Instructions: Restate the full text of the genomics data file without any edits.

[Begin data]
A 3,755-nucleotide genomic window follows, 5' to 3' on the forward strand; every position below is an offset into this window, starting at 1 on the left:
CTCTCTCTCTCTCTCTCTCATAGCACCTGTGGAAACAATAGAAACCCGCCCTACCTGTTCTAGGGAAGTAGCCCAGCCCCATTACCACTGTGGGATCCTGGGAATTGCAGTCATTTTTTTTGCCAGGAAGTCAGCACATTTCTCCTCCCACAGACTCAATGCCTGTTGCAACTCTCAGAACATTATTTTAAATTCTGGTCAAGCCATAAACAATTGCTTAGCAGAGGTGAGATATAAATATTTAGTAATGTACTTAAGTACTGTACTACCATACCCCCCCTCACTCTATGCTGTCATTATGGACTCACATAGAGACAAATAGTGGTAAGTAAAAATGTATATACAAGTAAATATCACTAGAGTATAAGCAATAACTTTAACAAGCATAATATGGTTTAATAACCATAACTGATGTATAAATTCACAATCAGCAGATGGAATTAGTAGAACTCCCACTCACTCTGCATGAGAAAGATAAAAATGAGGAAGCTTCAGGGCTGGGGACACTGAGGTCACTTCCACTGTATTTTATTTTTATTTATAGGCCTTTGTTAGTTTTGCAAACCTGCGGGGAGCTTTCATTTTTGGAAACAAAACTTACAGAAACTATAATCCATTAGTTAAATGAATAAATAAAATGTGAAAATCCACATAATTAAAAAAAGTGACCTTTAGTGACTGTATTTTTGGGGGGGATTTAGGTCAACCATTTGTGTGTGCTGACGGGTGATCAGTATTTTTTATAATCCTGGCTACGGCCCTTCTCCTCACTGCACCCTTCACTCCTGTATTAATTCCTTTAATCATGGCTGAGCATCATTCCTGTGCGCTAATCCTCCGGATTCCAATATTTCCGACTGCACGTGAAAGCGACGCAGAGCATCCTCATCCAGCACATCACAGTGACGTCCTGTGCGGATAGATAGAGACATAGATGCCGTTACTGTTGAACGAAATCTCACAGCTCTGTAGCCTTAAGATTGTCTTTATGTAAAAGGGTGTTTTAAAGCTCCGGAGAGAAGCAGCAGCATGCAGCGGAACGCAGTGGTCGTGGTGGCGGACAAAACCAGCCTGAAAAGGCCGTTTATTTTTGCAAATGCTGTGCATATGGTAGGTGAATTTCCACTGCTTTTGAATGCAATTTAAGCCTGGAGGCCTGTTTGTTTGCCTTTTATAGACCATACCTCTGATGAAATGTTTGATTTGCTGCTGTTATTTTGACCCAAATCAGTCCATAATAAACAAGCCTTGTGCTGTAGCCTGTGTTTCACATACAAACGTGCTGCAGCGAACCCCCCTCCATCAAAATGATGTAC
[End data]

A 3,755-nucleotide genomic window follows, 5' to 3' on the forward strand; every position below is an offset into this window, starting at 1 on the left:
CTCTCTCTCTCTCTCTCTCATAGCACCTGTGGAAACAATAGAAACCCGCCCTACCTGTTCTAGGGAAGTAGCCCAGCCCCATTACCACTGTGGGATCCTGGGAATTGCAGTCATTTTTTTTGCCAGGAAGTCAGCACATTTCTCCTCCCACAGACTCAATGCCTGTTGCAACTCTCAGAACATTATTTTAAATTCTGGTCAAGCCATAAACAATTGCTTAGCAGAGGTGAGATATAAATATTTAGTAATGTACTTAAGTACTGTACTACCATACCCCCCCTCACTCTATGCTGTCATTATGGACTCACATAGAGACAAATAGTGGTAAGTAAAAATGTATATACAAGTAAATATCACTAGAGTATAAGCAATAACTTTAACAAGCATAATATGGTTTAATAACCATAACTGATGTATAAATTCACAATCAGCAGATGGAATTAGTAGAACTCCCACTCACTCTGCATGAGAAAGATAAAAATGAGGAAGCTTCAGGGCTGGGGACACTGAGGTCACTTCCACTGTATTTTATTTTTATTTATAGGCCTTTGTTAGTTTTGCAAACCTGCGGGGAGCTTTCATTTTTGGAAACAAAACTTACAGAAACTATAATCCATTAGTTAAATGAATAAATAAAATGTGAAAATCCACATAATTAAAAAAAGTGACCTTTAGTGACTGTATTTTTGGGGGGGATTTAGGTCAACCATTTGTGTGTGCTGACGGGTGATCAGTATTTTTTATAATCCTGGCTACGGCCCTTCTCCTCACTGCACCCTTCACTCCTGTATTAATTCCTTTAATCATGGCTGAGCATCATTCCTGTGCGCTAATCCTCCGGATTCCAATATTTCCGACTGCACGTGAAAGCGACGCAGAGCATCCTCATCCAGCACATCACAGTGACGTCCTGTGCGGATAGATAGAGACATAGATGCCGTTACTGTTGAACGAAATCTCACAGCTCTGTAGCCTTAAGATTGTCTTTATGTAAAAGGGTGTTTTAAAGCTCCGGAGAGAAGCAGCAGCATGCAGCGGAACGCAGTGGTCGTGGTGGCGGACAAAACCAGCCTGAAAAGGCCGTTTATTTTTGCAAATGCTGTGCATATGGTAGGTGAATTTCCACTGCTTTTGAATGCAATTTAAGCCTGGAGGCCTGTTTGTTTGCCTTTTATAGACCATACCTCTGATGAAATGTTTGATTTGCTGCTGTTATTTTGACCCAAATCAGTCCATAATAAACAAGCCTTGTGCTGTAGCCTGTGTTTCACATACAAACGTGCTGCAGCGAACCCCCCTCCATCAAAATGATGTAC